3) ECM contributes to regulate and modulate a wide series of distinct cell activities, such as differentiation, apoptosis, proliferation, and migration as well as energy production and availability. In normal conditions, a dynamic interplay is established among mammalian cells and ECM, surrounding them. It involves soluble factors, such as chemokines, cytokines, costimulatory molecules, additional biological mediators (oxidants and prostaglandins) and physical stimuli (microenvironment stiffness and tensional/compression forces). The result of this cooperation is the maintenance of a proper ECM composition, morphology, disposition and activity in all tissues and a correct intracellular structure and function, both in the cytoplasm and in micro-organelles, such as nucleus. In the last years, a large series of studies are focusing on a better understanding of ECM alterations and abnormalities, that emerge in its structure, shape and spatial organization, during the occurrence of different pathological conditions, such as inflammation and cancer. To date, some studies are investigating the mutual interactions among the cells, that are progressively acquiring a cancerous phenotype, and the stroma surrounding them as well as the changes in physical properties of nucleus- and cytoplasmic- microenvironment. It has been shown that the ability of malignant cells to grow and to metastasize depends on several factors, such as the relationship occurring between the stroma stiffness as well as the nucleus and cytoplasm rigidity. Since 2003, Professor Donald Ingber published some interesting papers about tensegrity and tissue stiffness as a possible risk factor for cancer development (Ingber DE. Tensegrity I. Cell structure and hierarchical systems biology. ] J Cell Sci. 2003;116(Pt 7):1157-73; Ingber DE. Tensegrity II. How structural networks influence cellular information processing networks] J Cell Sci. 2003;116(Pt 8):1397-408). He has shed new light on this topic. Taking advantage from these experimental evidences, this paper describes the state of the art concerning this topic and the diagnostic, therapeutic and prognostic use in clinical practice in the last years as well as the possible future application of these evidences.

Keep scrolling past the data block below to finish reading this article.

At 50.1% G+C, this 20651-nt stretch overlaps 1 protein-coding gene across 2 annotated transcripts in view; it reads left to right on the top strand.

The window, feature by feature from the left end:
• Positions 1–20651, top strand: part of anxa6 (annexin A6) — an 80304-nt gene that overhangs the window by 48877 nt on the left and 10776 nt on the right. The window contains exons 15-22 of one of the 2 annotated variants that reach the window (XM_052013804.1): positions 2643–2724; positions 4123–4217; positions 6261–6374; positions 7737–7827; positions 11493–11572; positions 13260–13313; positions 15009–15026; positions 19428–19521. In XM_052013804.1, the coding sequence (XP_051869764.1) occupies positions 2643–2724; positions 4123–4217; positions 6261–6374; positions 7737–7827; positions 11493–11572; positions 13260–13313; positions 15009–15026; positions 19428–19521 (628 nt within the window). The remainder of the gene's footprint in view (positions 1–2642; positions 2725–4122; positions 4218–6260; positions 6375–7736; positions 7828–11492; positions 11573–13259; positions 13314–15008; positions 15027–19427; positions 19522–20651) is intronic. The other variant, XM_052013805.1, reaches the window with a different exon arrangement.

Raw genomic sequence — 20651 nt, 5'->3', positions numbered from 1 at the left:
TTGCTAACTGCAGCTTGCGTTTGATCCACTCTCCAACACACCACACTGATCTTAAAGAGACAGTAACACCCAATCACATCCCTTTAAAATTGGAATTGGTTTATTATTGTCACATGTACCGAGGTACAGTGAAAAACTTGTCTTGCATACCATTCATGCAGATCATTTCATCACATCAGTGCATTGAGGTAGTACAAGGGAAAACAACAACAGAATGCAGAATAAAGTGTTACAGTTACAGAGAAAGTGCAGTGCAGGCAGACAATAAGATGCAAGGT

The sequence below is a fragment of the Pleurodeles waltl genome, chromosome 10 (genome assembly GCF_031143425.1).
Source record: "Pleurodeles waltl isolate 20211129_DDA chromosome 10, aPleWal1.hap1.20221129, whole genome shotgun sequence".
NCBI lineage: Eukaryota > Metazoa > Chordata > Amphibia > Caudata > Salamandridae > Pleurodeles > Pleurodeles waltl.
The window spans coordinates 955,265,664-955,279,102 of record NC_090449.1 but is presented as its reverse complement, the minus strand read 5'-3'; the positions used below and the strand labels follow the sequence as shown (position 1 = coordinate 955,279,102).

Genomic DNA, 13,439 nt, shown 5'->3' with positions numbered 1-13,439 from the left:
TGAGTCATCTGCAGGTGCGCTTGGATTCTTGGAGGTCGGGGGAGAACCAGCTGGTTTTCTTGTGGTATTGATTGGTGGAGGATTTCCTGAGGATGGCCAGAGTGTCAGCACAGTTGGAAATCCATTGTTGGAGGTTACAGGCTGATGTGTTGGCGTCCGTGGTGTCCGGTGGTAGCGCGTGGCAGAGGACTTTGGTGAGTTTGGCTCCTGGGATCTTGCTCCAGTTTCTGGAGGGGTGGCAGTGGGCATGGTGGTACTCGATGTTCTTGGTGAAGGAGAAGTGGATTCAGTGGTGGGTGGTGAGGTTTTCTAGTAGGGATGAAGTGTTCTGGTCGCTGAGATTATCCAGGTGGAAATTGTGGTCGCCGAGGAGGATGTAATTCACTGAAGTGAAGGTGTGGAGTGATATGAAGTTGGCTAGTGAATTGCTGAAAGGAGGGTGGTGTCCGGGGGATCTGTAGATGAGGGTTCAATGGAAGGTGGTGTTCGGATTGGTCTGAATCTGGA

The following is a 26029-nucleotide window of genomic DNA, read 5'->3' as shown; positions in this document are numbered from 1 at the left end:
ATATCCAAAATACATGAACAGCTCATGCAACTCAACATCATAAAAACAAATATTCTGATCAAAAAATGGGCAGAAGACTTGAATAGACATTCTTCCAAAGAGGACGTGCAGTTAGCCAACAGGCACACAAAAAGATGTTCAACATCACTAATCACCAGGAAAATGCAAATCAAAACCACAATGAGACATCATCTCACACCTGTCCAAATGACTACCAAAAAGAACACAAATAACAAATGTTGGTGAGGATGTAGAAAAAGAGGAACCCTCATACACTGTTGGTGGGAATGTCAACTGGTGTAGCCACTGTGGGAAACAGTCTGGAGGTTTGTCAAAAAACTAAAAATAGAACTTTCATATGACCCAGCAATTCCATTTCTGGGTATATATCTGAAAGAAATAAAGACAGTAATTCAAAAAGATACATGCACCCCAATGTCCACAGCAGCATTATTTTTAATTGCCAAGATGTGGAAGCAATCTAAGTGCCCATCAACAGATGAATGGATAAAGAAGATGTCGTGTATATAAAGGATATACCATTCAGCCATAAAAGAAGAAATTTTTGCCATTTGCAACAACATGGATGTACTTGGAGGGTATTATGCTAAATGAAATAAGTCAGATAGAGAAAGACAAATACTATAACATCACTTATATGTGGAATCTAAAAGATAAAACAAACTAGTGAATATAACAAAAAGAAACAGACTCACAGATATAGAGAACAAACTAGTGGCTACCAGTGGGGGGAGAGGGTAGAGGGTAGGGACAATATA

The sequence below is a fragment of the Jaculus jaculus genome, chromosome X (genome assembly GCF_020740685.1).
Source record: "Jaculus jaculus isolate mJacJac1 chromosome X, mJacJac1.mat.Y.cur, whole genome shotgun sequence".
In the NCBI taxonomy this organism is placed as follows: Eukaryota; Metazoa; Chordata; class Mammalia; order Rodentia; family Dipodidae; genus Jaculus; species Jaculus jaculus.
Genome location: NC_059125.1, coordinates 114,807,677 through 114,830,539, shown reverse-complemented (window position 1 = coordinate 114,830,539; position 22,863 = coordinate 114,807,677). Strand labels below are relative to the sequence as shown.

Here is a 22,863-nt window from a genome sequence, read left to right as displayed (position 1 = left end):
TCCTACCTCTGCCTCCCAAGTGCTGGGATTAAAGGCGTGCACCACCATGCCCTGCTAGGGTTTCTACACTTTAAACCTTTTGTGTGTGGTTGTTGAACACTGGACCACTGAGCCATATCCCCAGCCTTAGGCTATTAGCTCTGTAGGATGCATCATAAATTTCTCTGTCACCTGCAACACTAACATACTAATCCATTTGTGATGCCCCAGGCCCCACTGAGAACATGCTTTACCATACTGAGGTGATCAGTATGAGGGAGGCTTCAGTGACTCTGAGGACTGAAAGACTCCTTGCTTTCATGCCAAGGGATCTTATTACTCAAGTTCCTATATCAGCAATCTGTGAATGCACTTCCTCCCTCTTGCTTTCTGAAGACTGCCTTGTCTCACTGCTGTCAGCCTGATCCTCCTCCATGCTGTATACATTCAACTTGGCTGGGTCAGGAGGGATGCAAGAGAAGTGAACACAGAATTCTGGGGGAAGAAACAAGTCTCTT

We performed this chapter to identify the available studies, assessing: